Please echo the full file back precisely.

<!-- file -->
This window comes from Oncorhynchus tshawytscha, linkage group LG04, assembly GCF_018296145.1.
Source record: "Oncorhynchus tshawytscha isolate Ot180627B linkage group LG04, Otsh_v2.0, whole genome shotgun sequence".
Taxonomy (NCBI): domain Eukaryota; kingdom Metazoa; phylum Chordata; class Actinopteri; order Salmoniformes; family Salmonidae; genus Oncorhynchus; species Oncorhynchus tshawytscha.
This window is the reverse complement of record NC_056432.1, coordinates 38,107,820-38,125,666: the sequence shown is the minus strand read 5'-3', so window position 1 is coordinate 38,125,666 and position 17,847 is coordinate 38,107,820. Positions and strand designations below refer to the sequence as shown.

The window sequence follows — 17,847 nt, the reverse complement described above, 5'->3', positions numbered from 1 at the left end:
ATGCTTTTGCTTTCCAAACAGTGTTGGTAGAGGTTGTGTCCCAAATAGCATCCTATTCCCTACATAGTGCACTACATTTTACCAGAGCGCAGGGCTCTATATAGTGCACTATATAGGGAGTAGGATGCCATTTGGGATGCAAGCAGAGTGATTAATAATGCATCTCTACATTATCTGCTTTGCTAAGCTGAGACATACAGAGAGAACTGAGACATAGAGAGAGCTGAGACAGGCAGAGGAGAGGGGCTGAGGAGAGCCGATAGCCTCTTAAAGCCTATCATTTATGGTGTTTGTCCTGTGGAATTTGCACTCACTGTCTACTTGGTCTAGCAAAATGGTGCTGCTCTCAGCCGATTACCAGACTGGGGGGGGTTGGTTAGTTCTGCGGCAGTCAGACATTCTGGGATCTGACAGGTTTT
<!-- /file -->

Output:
This window comes from Oncorhynchus tshawytscha, linkage group LG04, assembly GCF_018296145.1.
Source record: "Oncorhynchus tshawytscha isolate Ot180627B linkage group LG04, Otsh_v2.0, whole genome shotgun sequence".
Taxonomy (NCBI): domain Eukaryota; kingdom Metazoa; phylum Chordata; class Actinopteri; order Salmoniformes; family Salmonidae; genus Oncorhynchus; species Oncorhynchus tshawytscha.
This window is the reverse complement of record NC_056432.1, coordinates 38,107,820-38,125,666: the sequence shown is the minus strand read 5'-3', so window position 1 is coordinate 38,125,666 and position 17,847 is coordinate 38,107,820. Positions and strand designations below refer to the sequence as shown.

The window sequence follows — 17,847 nt, the reverse complement described above, 5'->3', positions numbered from 1 at the left end:
ATGCTTTTGCTTTCCAAACAGTGTTGGTAGAGGTTGTGTCCCAAATAGCATCCTATTCCCTACATAGTGCACTACATTTTACCAGAGCGCAGGGCTCTATATAGTGCACTATATAGGGAGTAGGATGCCATTTGGGATGCAAGCAGAGTGATTAATAATGCATCTCTACATTATCTGCTTTGCTAAGCTGAGACATACAGAGAGAACTGAGACATAGAGAGAGCTGAGACAGGCAGAGGAGAGGGGCTGAGGAGAGCCGATAGCCTCTTAAAGCCTATCATTTATGGTGTTTGTCCTGTGGAATTTGCACTCACTGTCTACTTGGTCTAGCAAAATGGTGCTGCTCTCAGCCGATTACCAGACTGGGGGGGGTTGGTTAGTTCTGCGGCAGTCAGACATTCTGGGATCTGACAGGTTTT